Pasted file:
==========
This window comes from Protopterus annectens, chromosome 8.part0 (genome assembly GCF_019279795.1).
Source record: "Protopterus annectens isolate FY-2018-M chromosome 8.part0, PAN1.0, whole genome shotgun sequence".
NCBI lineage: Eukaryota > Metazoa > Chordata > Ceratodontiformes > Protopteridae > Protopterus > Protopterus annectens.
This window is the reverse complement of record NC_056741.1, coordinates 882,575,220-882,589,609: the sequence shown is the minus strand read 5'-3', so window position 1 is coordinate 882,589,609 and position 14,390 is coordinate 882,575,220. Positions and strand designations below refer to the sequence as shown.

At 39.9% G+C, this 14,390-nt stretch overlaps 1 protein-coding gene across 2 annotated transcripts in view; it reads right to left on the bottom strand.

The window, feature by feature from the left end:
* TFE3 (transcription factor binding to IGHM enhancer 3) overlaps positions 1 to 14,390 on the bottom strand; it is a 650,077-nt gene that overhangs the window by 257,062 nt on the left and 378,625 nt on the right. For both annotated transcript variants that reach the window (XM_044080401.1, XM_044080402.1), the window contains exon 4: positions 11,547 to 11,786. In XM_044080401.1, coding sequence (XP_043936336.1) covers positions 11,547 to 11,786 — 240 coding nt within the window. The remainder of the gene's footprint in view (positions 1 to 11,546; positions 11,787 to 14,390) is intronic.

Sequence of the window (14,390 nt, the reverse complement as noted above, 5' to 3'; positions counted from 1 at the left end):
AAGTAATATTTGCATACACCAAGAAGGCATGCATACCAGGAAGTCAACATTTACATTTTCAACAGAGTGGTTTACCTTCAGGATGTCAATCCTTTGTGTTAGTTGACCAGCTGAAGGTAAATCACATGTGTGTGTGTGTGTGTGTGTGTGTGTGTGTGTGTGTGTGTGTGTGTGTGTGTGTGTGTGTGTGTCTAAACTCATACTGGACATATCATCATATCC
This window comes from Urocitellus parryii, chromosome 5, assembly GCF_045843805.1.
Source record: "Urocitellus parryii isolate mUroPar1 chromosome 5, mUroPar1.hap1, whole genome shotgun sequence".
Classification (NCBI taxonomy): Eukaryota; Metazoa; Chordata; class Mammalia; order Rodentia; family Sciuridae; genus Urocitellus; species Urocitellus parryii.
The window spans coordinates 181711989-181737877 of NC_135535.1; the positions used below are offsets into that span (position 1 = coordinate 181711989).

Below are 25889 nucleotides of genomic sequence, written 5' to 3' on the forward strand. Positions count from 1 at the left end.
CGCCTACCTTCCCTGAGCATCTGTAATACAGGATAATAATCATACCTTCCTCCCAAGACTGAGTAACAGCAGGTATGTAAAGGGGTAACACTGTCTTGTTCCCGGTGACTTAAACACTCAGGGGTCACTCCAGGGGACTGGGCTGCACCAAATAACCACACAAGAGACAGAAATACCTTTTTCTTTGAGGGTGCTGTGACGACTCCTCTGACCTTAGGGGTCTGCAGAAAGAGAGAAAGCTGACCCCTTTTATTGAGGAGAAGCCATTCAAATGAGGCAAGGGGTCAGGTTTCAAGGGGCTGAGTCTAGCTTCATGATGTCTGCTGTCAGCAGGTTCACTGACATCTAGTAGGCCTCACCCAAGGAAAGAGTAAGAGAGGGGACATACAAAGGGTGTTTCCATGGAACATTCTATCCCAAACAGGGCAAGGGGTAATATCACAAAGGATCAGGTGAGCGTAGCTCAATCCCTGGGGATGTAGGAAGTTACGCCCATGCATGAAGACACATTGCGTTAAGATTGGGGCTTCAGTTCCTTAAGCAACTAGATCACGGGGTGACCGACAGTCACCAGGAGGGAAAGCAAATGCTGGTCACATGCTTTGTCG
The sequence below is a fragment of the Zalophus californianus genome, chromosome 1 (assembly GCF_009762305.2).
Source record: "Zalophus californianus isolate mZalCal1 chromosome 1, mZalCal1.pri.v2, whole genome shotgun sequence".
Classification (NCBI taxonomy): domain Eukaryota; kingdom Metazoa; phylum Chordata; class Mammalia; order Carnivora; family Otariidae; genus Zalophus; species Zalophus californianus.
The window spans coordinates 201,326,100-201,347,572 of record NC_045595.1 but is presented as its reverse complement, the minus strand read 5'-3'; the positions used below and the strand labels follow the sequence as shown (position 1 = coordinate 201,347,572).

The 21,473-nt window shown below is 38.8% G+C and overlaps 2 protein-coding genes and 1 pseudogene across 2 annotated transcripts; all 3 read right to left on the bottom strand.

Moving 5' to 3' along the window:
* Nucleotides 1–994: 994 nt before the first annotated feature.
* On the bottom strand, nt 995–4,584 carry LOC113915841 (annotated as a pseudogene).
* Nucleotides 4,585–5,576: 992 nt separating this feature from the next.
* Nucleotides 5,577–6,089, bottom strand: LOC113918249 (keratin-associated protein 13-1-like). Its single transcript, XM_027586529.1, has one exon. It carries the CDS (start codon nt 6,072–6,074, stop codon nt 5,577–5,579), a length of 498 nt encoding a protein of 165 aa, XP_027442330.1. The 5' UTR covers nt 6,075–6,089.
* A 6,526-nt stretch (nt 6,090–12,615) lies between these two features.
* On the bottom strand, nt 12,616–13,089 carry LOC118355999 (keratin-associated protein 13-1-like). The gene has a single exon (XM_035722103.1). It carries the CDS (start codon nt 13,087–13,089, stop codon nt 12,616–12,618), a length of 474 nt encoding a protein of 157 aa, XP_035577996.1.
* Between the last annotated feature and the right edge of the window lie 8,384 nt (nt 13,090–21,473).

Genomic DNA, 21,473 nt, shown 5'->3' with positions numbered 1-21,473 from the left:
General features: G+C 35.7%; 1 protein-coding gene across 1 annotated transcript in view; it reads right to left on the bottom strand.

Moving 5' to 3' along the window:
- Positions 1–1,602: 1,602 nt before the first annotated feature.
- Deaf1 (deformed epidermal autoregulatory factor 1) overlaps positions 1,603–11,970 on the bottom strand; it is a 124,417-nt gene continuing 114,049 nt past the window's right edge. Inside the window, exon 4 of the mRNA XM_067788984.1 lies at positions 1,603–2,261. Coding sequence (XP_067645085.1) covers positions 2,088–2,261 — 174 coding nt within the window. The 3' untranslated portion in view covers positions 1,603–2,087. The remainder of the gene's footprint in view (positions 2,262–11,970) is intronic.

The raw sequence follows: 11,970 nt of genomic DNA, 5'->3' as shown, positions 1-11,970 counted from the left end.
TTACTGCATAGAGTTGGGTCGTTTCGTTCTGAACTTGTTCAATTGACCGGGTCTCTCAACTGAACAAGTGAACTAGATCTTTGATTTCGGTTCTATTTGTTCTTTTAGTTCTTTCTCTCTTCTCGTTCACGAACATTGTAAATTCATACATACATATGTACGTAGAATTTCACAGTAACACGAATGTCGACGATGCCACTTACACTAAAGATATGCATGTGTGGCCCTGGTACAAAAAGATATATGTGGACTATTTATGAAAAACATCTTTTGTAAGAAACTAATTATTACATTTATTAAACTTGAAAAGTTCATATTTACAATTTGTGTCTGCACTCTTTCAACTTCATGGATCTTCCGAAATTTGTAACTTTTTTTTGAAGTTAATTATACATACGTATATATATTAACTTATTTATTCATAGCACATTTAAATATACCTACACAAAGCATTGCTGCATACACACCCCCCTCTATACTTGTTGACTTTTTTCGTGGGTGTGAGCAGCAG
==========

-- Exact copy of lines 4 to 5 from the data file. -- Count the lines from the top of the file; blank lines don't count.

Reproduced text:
This window is the reverse complement of record NC_056741.1, coordinates 882,575,220-882,589,609: the sequence shown is the minus strand read 5'-3', so window position 1 is coordinate 882,589,609 and position 14,390 is coordinate 882,575,220. Positions and strand designations below refer to the sequence as shown.

At 39.9% G+C, this 14,390-nt stretch overlaps 1 protein-coding gene across 2 annotated transcripts in view; it reads right to left on the bottom strand.